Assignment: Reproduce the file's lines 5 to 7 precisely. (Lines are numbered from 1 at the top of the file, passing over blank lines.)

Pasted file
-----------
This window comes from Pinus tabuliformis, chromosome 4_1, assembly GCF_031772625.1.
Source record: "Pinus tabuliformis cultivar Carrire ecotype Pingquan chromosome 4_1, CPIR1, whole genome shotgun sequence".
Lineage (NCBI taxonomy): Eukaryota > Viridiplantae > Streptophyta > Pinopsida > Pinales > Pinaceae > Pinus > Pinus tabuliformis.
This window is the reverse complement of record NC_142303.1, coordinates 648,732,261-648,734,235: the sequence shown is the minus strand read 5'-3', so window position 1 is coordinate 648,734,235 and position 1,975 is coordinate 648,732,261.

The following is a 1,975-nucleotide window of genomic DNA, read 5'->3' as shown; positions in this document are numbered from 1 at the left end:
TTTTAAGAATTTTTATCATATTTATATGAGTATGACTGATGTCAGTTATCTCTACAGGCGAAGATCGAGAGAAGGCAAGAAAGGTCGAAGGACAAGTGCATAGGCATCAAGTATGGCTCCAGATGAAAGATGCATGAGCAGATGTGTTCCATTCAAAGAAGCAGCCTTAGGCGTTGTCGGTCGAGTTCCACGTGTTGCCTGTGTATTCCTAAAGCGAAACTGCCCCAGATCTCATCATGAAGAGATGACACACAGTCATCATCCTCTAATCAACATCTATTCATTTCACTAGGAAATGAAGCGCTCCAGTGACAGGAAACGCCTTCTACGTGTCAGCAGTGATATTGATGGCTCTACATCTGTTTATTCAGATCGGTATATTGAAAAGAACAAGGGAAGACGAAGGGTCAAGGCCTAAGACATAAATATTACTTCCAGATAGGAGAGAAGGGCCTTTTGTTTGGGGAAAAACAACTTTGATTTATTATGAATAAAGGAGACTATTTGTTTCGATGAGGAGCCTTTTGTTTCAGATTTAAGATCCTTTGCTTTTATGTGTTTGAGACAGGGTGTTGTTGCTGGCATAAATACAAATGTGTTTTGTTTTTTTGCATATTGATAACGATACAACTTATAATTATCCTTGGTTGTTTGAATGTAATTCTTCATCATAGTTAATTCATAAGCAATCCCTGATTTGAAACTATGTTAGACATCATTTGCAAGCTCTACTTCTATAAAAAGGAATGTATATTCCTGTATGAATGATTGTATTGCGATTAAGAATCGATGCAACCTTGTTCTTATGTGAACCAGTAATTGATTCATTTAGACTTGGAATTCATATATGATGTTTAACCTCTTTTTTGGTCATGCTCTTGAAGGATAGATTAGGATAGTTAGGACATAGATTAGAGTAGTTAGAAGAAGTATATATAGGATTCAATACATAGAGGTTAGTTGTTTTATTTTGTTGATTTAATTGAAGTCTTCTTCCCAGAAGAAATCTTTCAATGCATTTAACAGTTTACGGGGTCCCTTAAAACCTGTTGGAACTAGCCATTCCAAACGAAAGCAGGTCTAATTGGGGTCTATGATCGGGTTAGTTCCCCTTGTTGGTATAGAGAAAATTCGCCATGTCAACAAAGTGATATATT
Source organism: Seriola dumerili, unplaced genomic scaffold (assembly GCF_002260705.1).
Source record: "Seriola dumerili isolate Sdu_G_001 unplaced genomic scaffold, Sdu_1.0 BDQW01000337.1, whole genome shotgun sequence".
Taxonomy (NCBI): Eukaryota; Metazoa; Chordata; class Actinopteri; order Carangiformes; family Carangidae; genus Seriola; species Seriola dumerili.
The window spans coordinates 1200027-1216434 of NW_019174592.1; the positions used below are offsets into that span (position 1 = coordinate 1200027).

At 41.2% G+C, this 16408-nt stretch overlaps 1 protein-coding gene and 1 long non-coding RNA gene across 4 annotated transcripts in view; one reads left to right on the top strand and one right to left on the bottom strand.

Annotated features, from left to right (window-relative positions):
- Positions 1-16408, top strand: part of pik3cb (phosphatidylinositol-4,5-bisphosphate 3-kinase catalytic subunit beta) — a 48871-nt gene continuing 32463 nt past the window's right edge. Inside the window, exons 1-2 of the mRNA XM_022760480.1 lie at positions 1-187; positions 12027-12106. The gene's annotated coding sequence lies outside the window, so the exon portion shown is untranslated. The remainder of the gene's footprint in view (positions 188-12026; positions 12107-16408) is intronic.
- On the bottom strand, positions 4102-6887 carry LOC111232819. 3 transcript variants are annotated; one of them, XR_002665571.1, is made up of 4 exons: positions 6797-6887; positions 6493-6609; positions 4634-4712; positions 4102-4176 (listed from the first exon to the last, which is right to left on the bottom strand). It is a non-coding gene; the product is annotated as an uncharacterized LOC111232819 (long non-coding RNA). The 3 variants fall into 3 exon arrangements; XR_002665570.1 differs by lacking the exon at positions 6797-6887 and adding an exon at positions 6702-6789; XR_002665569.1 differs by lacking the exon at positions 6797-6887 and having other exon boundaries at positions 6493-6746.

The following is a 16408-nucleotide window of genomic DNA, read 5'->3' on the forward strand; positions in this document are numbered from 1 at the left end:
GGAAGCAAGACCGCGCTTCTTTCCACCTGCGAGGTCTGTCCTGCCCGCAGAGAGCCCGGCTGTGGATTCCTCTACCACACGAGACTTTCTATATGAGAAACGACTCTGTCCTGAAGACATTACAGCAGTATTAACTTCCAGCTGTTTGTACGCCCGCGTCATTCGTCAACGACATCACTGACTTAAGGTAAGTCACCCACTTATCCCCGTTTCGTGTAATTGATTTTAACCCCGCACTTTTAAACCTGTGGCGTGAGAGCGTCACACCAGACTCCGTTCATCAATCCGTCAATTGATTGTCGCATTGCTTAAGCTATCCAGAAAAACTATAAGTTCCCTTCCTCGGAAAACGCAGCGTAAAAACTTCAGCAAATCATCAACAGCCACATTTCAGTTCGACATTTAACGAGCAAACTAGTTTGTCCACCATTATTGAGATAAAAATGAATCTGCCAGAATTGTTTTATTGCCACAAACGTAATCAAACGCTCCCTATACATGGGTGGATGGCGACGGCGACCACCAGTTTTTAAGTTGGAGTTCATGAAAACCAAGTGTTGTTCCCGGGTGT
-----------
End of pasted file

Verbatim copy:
The following is a 1,975-nucleotide window of genomic DNA, read 5'->3' as shown; positions in this document are numbered from 1 at the left end:
TTTTAAGAATTTTTATCATATTTATATGAGTATGACTGATGTCAGTTATCTCTACAGGCGAAGATCGAGAGAAGGCAAGAAAGGTCGAAGGACAAGTGCATAGGCATCAAGTATGGCTCCAGATGAAAGATGCATGAGCAGATGTGTTCCATTCAAAGAAGCAGCCTTAGGCGTTGTCGGTCGAGTTCCACGTGTTGCCTGTGTATTCCTAAAGCGAAACTGCCCCAGATCTCATCATGAAGAGATGACACACAGTCATCATCCTCTAATCAACATCTATTCATTTCACTAGGAAATGAAGCGCTCCAGTGACAGGAAACGCCTTCTACGTGTCAGCAGTGATATTGATGGCTCTACATCTGTTTATTCAGATCGGTATATTGAAAAGAACAAGGGAAGACGAAGGGTCAAGGCCTAAGACATAAATATTACTTCCAGATAGGAGAGAAGGGCCTTTTGTTTGGGGAAAAACAACTTTGATTTATTATGAATAAAGGAGACTATTTGTTTCGATGAGGAGCCTTTTGTTTCAGATTTAAGATCCTTTGCTTTTATGTGTTTGAGACAGGGTGTTGTTGCTGGCATAAATACAAATGTGTTTTGTTTTTTTGCATATTGATAACGATACAACTTATAATTATCCTTGGTTGTTTGAATGTAATTCTTCATCATAGTTAATTCATAAGCAATCCCTGATTTGAAACTATGTTAGACATCATTTGCAAGCTCTACTTCTATAAAAAGGAATGTATATTCCTGTATGAATGATTGTATTGCGATTAAGAATCGATGCAACCTTGTTCTTATGTGAACCAGTAATTGATTCATTTAGACTTGGAATTCATATATGATGTTTAACCTCTTTTTTGGTCATGCTCTTGAAGGATAGATTAGGATAGTTAGGACATAGATTAGAGTAGTTAGAAGAAGTATATATAGGATTCAATACATAGAGGTTAGTTGTTTTATTTTGTTGATTTAATTGAAGTCTTCTTCCCAGAAGAAATCTTTCAATGCATTTAACAGTTTACGGGGTCCCTTAAAACCTGTTGGAACTAGCCATTCCAAACGAAAGCAGGTCTAATTGGGGTCTATGATCGGGTTAGTTCCCCTTGTTGGTATAGAGAAAATTCGCCATGTCAACAAAGTGATATATT
Source organism: Seriola dumerili, unplaced genomic scaffold (assembly GCF_002260705.1).